Londonderry student earns national achievement in writing
LONDONDERRY - For as long as he can remember, Londonderry High School junior Samuel Breslow has had a passion for politics and philosophy.
So when his English teacher suggested he enter a national contest earlier this year, the 17-year-old budding philosopher was hardly at loss for words.
His efforts in the English Achievement Awards in Writing, an annual competition sponsored by the National Council of Teachers of English, earned him some impressive accolades.
Breslow is one of 155 American students to earn an achievement award, and is the sole winner from the Granite State.
In his two-part contest entry, he had the chance to tackle some of his favorite topics.
Asked to create his own, personal Mount Rushmore, Breslow selected four famous figures that inspired his life philosophy.
The late British philosopher John Stewart Mills' teachings of liberty, freedom of speech and the happiness principle earned Mills a prominent spot on Breslow's mountain, as did three men that he felt "further embodied those philosophies" - the Dalai Lama, Galileo and Carl Sagan.
"There's the cultural aspects, the scientific aspects and the inspirational and explorational aspects," he said of his other three choices.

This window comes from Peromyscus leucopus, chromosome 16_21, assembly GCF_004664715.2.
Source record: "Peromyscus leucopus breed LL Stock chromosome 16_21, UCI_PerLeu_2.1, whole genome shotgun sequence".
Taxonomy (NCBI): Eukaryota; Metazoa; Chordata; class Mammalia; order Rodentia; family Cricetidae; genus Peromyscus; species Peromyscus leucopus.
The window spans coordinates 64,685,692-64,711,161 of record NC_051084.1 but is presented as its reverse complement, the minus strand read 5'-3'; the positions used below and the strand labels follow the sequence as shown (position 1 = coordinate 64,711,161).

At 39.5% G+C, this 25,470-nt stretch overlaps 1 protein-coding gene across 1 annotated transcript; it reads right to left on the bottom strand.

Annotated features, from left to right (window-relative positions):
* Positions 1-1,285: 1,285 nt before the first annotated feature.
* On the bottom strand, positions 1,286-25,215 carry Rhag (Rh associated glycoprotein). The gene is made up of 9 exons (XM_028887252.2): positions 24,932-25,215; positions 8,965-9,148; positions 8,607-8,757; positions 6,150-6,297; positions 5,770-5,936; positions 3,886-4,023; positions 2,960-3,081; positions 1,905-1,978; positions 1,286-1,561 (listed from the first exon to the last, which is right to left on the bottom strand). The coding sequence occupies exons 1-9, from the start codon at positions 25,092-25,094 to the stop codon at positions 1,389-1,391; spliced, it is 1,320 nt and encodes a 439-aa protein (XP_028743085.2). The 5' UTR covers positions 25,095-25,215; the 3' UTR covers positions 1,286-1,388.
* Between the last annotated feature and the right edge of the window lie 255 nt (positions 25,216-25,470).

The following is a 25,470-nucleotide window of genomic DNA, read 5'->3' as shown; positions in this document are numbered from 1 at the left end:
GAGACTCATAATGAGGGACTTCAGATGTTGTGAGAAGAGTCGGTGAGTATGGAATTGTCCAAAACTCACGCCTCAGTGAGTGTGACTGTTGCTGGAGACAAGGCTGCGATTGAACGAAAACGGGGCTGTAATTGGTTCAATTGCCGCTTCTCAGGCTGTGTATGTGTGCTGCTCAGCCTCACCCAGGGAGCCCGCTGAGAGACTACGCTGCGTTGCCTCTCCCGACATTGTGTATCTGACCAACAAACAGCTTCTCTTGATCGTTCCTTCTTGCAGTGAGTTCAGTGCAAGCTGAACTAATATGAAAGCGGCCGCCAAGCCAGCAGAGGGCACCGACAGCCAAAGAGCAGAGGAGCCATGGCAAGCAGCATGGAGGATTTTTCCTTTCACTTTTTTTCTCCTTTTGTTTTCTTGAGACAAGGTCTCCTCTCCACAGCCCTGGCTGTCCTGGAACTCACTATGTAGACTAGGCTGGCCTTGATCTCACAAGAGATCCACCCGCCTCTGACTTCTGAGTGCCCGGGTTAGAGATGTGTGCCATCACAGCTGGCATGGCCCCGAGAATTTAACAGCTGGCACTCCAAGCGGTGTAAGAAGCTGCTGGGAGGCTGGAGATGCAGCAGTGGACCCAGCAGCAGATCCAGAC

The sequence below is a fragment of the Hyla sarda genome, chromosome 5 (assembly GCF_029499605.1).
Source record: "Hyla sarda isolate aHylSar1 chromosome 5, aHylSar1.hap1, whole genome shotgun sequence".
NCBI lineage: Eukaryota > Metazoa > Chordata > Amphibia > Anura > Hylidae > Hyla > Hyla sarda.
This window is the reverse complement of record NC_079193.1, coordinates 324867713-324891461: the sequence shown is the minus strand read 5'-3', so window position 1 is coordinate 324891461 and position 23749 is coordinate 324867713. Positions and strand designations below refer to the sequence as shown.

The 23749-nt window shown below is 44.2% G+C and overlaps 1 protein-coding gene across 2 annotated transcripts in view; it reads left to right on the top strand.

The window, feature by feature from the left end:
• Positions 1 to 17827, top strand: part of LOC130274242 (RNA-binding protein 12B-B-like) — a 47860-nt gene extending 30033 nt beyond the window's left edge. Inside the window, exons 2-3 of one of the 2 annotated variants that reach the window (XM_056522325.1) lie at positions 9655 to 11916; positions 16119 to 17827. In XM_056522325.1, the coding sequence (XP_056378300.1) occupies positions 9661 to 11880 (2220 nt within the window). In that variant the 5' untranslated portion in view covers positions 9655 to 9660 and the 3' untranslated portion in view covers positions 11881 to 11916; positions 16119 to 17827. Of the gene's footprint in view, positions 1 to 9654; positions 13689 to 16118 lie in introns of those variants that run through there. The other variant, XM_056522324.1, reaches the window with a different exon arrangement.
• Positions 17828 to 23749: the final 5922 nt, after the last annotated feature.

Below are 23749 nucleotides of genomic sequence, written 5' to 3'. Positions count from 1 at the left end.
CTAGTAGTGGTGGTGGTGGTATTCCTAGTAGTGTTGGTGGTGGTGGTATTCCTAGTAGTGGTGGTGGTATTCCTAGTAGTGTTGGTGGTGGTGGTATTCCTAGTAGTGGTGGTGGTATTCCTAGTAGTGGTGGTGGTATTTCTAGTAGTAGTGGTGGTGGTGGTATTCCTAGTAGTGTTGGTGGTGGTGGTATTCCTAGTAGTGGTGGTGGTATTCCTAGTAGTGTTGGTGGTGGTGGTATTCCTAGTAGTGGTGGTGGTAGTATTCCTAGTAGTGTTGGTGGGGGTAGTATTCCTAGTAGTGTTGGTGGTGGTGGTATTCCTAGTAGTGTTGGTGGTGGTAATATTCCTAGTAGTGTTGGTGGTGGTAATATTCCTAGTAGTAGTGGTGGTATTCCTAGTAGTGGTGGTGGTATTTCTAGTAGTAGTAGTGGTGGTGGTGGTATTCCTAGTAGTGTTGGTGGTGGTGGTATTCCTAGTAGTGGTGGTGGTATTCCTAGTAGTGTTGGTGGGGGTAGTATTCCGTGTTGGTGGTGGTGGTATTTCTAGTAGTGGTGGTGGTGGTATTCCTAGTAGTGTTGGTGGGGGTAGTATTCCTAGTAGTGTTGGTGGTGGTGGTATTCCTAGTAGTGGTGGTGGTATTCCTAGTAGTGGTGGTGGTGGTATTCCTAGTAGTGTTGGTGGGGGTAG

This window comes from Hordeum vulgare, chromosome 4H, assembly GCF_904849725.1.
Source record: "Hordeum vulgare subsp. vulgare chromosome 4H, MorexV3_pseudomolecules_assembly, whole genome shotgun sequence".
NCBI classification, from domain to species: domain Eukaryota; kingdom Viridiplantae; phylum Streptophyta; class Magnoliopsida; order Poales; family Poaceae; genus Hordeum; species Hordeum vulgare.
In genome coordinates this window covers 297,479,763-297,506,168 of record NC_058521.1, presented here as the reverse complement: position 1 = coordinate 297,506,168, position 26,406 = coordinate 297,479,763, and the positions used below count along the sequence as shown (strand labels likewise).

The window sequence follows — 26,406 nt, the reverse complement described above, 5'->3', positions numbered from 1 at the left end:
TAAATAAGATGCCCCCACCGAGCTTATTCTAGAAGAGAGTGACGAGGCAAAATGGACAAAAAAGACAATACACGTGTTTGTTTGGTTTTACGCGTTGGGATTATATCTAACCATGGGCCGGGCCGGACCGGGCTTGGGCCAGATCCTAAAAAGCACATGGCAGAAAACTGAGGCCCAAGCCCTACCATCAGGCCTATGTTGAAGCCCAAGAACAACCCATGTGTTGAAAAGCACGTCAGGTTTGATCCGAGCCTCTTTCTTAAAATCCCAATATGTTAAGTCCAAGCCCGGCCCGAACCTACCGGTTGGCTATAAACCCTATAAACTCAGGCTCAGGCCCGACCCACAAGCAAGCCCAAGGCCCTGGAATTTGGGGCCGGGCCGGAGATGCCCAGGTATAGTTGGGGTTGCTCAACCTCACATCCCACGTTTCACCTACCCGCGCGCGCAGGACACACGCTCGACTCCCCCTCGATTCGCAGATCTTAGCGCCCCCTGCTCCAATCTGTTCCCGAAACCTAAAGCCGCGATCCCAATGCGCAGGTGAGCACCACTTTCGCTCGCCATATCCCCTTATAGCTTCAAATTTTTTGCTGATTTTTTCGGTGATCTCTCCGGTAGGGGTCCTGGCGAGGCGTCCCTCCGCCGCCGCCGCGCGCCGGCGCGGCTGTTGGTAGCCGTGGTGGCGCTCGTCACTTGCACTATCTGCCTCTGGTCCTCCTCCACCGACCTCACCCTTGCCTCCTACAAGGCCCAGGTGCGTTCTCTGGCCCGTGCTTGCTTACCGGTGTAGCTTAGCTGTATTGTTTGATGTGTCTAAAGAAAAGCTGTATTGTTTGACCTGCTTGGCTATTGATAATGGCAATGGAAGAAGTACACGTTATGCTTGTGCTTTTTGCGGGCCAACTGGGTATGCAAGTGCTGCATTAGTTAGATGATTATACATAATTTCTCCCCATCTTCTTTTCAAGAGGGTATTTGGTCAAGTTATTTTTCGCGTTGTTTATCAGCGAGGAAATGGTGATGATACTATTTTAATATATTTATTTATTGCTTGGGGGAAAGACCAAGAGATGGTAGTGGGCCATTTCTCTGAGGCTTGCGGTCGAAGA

Asked to share a sample of his best writing, Breslow wrote an ambitious essay on the politics of presidential courage.
"Sometimes the things that aren't politically popular at the time have proven to be in the public's best interest," Breslow explained, noting his essay uses President John Adams' XYZ Affair and the Vietnam conflict as historical examples.
"President Adams wanted to avoid a war in France, but it probably cost him his second term," Breslow noted. "And Vietnam itself had many political aspects and implications."
A member of the high school debate team, math team and model United Nations, Breslow said he was surprised and humbled to learn he'd won the competition.
He's hoping to study political science at either Tufts University or Brandeis University after he earns his high school diploma next spring.
During the 2008 Presidential Primary, Breslow said he became intensely involved in the political scene, and during the last presidential election, he spent more than 50 hours campaigning for President Obama.
"I'm not old enough to vote yet, but it's still important for everyone to do their part," he said.